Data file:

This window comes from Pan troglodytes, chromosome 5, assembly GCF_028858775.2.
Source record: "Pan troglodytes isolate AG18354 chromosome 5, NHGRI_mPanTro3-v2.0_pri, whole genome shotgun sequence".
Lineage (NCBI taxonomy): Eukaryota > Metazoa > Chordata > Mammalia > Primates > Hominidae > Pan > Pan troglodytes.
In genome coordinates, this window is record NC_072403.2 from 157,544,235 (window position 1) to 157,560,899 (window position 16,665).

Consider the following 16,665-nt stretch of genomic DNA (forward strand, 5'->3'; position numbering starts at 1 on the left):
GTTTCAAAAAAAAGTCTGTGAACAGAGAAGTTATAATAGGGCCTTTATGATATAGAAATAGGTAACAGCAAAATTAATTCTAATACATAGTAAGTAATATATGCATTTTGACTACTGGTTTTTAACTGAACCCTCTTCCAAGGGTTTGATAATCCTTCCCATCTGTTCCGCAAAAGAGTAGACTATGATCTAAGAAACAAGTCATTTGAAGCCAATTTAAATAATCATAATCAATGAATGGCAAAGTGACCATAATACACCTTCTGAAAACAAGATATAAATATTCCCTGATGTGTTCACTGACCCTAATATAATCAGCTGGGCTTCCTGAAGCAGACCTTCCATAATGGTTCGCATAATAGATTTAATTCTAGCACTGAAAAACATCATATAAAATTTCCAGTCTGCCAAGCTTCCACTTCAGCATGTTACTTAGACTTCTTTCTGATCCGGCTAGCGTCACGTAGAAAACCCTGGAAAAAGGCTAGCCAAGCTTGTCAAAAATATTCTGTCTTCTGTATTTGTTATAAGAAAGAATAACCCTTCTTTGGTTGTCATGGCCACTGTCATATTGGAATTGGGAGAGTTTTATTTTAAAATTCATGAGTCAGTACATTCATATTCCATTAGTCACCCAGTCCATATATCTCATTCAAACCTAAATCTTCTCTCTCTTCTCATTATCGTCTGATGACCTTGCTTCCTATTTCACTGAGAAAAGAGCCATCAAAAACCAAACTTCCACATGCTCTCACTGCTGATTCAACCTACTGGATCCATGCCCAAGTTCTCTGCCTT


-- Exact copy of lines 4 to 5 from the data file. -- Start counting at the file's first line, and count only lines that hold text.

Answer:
In genome coordinates, this window is record NC_072403.2 from 157,544,235 (window position 1) to 157,560,899 (window position 16,665).

Consider the following 16,665-nt stretch of genomic DNA (forward strand, 5'->3'; position numbering starts at 1 on the left):